Paul Ryan convention speech: "Democrats' 'moment came and went'" - WCIV-TV | ABC News 4 - Charleston News, Sports, Weather

Paul Ryan convention speech: "Democrats' 'moment came and went'"

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By Juana Summers
For POLITICO.com

TAMPA, Fla. — Paul Ryan delivered an energetic indictment of President Barack Obama's presidency on Wednesday here, saying that "all that's left is a presidency adrift, surviving on slogans that already seem tired, grasping at a moment that's already passed."

Debuting before a national audience in a Wednesday prime-time speech at the Republican National Convention, the 42-year-old Wisconsin lawmaker drew sharp contrasts with the incumbent while reaching out to the independent voters who may not know much about the new vice presidential nominee.

"Ladies and gentlemen, these past four years we have suffered no shortage of words in the White House. What's missing is leadership in the White House. And the story that Barack Obama does tell, forever shifting blame to the last administration, is getting old. The man assumed office almost four years ago — isn't it about time he assumed responsibility?"

The Obama campaign, Ryan charged, is "desperate to keep power."

"They've run out of ideas. Their moment came and went. Fear and division are all they've got left," he said. Mitt Romney, the GOP nominee, Ryan said, is a person who "can't be dragged down by the usual cheap tactics" because his "ability, character and plain decency are so obvious."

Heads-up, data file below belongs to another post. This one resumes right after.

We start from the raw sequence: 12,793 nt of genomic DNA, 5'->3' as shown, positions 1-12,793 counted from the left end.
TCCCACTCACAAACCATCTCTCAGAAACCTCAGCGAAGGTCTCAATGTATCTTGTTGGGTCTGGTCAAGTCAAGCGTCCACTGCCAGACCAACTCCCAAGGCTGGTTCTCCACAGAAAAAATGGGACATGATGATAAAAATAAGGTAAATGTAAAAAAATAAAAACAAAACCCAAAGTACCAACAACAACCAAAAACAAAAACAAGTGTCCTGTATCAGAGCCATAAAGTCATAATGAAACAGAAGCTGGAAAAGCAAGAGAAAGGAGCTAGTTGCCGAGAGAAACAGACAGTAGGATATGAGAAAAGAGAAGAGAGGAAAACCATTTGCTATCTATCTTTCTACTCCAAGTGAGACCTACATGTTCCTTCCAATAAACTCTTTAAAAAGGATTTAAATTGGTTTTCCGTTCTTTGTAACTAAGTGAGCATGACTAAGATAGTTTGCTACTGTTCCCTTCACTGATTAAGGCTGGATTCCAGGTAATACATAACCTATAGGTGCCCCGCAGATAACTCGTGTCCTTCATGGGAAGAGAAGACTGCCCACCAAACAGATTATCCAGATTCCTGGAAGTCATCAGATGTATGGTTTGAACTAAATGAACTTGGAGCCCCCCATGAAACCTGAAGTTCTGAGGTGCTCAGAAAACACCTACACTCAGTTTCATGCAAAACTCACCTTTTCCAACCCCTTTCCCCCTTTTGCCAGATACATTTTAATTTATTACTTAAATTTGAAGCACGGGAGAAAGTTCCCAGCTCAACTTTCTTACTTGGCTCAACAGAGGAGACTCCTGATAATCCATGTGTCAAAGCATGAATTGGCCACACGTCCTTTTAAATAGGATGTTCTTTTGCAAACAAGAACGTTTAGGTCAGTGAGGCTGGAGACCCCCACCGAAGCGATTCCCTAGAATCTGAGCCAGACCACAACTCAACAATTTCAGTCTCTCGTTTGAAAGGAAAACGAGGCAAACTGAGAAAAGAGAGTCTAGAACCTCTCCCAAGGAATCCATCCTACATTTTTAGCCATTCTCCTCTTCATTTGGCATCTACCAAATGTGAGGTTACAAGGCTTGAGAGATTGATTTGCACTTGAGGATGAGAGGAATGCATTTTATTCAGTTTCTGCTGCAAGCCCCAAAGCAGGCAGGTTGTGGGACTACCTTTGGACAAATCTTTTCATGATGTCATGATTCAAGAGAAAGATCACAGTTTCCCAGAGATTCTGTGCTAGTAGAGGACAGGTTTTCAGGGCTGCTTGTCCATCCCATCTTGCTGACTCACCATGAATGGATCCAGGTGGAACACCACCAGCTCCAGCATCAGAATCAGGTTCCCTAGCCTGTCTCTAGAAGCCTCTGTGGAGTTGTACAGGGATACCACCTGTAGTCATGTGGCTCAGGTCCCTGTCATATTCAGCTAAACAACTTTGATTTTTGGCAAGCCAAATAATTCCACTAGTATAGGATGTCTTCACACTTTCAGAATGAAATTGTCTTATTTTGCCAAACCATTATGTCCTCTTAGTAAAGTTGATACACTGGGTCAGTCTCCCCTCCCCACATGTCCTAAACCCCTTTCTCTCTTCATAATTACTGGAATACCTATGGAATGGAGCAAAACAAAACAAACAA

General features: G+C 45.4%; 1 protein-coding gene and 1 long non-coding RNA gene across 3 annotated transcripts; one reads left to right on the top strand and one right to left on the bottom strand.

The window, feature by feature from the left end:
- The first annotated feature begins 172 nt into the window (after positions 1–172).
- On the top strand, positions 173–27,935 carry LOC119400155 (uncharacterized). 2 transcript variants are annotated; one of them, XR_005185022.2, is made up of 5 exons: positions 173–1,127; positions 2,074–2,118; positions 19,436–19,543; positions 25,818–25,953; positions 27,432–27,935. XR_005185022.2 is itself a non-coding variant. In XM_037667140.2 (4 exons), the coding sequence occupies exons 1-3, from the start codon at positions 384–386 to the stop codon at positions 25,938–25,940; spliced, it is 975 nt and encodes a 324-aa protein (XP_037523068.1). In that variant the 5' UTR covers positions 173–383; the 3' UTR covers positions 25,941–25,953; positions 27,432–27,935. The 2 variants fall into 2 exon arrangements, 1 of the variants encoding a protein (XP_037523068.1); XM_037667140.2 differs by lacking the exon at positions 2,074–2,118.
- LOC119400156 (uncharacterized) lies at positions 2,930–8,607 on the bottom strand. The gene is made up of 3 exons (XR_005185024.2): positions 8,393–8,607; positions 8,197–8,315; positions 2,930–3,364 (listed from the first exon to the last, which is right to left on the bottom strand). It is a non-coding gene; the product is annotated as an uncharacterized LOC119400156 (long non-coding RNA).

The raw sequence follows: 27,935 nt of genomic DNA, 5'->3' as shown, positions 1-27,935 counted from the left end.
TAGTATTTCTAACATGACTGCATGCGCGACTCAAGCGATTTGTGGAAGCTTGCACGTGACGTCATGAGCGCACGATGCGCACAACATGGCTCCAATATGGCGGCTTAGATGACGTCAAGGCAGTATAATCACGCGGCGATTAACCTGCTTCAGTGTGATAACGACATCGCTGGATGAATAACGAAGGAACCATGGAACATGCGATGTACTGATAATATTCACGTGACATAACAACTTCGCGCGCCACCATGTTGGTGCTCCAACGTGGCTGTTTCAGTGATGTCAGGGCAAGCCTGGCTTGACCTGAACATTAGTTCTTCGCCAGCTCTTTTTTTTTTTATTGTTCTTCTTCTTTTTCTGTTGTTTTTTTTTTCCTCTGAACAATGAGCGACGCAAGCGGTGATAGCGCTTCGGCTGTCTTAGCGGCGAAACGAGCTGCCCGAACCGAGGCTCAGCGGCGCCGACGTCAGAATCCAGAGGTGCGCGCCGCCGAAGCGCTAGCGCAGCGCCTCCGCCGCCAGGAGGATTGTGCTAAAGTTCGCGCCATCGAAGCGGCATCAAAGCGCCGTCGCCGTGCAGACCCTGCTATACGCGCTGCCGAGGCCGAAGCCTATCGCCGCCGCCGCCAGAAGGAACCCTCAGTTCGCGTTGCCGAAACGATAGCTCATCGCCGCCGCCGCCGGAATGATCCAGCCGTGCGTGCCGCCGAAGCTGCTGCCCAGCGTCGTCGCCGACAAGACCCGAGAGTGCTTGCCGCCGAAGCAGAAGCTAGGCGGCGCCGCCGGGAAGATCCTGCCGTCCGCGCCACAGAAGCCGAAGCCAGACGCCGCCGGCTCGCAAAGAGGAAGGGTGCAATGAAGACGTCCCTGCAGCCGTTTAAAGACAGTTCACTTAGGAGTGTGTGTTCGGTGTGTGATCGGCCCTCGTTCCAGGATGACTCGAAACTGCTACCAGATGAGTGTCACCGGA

As Ryan finished his speech, his wife, Janna — who campaigned with Ann Romney earlier today — and their three children took the stage, along with the congressman's mother, Betty. Mitt Romney, however, was not in the house, watching from a hotel room in Tampa instead.

The GOP ticket, Ryan argued, would confront the most difficult issues facing the country head-on and take responsibility for its mistakes.

"We will not duck the tough issues; we will lead," he said. "We will not spend four years blaming others; we will take responsibility."

Ryan didn't hesitate to quickly embrace Romney, mentioning him twice within the opening minutes of the speech and a total of 12 times during his remarks here.

Ryan's challenge here was twofold. Though a well-known and polarizing member of Congress, Ryan is unfamiliar to many voters, according to polls taken since he joined his party's ticket. And his plans for an overhaul of Medicare have made him a conservative hero but are a catalyst for criticism on the left, so part of his task is explaining his budget reform plan.

But the congressman also played plenty of offense.